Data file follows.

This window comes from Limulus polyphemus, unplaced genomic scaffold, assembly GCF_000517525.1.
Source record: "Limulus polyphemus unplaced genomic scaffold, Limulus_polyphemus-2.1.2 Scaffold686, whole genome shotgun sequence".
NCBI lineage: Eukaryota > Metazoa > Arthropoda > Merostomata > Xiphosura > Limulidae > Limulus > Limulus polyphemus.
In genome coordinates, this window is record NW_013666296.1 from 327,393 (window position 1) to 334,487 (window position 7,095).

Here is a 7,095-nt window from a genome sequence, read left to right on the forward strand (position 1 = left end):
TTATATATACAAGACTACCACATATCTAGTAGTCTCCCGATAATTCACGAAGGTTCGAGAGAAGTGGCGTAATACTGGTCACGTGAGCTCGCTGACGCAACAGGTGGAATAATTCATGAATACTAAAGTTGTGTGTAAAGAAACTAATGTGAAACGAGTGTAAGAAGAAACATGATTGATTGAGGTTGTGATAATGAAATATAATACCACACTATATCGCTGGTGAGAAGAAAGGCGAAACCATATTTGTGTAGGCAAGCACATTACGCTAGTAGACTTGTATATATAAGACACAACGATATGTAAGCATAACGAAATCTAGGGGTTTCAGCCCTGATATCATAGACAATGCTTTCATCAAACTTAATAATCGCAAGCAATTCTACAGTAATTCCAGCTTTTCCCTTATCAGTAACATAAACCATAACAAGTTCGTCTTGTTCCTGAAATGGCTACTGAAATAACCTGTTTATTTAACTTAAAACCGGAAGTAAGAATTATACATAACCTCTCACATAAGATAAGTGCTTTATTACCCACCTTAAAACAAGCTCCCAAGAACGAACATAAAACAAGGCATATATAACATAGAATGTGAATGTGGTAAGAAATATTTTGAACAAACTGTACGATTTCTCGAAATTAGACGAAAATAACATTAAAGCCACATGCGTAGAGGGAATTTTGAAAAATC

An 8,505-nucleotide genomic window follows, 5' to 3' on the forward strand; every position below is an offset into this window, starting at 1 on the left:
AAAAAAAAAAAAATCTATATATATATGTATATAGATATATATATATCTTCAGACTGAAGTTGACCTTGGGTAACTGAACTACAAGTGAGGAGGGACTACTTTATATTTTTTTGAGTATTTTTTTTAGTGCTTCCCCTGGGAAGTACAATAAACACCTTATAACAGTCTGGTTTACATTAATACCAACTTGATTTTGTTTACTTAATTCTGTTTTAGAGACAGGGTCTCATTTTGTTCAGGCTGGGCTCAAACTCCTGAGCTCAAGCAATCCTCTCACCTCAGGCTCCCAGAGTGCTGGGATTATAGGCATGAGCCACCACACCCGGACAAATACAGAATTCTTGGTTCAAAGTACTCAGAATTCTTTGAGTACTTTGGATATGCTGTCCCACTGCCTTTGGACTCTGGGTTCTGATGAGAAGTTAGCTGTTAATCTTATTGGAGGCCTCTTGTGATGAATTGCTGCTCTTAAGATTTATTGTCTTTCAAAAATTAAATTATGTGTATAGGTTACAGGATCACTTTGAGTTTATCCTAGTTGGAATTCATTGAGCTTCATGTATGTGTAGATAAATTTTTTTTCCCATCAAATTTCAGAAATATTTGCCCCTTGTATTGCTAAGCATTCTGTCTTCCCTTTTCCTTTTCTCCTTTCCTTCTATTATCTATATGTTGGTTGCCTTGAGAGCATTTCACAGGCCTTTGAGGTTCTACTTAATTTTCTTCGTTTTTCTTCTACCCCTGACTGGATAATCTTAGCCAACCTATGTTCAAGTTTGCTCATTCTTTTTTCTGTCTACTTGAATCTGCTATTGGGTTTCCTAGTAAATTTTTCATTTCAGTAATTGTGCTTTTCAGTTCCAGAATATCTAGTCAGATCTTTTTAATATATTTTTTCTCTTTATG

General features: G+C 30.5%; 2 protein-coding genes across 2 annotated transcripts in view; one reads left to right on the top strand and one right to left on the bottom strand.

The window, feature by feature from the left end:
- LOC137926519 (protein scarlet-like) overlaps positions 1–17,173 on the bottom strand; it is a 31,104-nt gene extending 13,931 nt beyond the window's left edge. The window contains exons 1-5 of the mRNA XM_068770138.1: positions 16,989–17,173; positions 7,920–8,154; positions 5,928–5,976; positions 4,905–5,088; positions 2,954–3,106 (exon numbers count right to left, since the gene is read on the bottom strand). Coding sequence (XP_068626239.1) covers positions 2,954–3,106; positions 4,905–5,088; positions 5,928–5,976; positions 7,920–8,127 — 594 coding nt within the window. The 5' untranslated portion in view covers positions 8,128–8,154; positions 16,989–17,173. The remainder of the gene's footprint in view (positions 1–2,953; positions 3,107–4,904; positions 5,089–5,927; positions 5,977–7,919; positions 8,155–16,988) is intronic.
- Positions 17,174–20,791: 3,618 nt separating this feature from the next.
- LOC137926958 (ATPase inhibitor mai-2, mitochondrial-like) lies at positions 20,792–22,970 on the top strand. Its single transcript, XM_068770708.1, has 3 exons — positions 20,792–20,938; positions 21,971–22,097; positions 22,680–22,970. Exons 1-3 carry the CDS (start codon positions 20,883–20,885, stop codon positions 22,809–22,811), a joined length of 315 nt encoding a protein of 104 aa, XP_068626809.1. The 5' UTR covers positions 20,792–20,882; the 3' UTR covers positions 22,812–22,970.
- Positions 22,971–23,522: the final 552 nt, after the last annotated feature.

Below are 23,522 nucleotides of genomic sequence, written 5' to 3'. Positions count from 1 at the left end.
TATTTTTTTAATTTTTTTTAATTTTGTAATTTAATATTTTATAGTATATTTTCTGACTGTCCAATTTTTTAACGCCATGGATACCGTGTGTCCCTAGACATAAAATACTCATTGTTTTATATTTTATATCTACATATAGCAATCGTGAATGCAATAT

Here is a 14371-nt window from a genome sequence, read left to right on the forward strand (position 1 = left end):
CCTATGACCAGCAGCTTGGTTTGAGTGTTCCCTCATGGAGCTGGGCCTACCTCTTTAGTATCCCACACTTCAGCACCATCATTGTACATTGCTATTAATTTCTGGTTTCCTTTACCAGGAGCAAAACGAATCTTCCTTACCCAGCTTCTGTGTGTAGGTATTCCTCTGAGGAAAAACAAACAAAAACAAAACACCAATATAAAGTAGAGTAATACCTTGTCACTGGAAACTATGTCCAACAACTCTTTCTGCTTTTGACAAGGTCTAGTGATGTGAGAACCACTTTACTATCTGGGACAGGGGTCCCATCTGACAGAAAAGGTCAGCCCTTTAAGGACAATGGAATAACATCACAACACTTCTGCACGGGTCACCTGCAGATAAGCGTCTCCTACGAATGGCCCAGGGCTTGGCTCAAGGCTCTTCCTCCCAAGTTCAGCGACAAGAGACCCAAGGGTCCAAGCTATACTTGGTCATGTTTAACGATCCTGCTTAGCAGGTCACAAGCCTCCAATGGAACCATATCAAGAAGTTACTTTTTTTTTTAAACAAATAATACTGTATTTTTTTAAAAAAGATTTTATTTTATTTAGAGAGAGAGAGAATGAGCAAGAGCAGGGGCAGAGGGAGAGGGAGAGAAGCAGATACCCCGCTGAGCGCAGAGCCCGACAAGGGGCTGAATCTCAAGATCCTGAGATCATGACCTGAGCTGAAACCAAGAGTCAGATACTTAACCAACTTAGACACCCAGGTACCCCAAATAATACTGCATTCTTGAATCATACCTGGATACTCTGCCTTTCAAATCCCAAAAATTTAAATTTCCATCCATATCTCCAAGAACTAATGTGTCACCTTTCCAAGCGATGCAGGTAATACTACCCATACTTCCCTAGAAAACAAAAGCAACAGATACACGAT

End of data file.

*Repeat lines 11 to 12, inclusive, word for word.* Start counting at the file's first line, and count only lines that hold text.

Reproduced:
- LOC137926519 (protein scarlet-like) overlaps positions 1–17,173 on the bottom strand; it is a 31,104-nt gene extending 13,931 nt beyond the window's left edge. The window contains exons 1-5 of the mRNA XM_068770138.1: positions 16,989–17,173; positions 7,920–8,154; positions 5,928–5,976; positions 4,905–5,088; positions 2,954–3,106 (exon numbers count right to left, since the gene is read on the bottom strand). Coding sequence (XP_068626239.1) covers positions 2,954–3,106; positions 4,905–5,088; positions 5,928–5,976; positions 7,920–8,127 — 594 coding nt within the window. The 5' untranslated portion in view covers positions 8,128–8,154; positions 16,989–17,173. The remainder of the gene's footprint in view (positions 1–2,953; positions 3,107–4,904; positions 5,089–5,927; positions 5,977–7,919; positions 8,155–16,988) is intronic.
- Positions 17,174–20,791: 3,618 nt separating this feature from the next.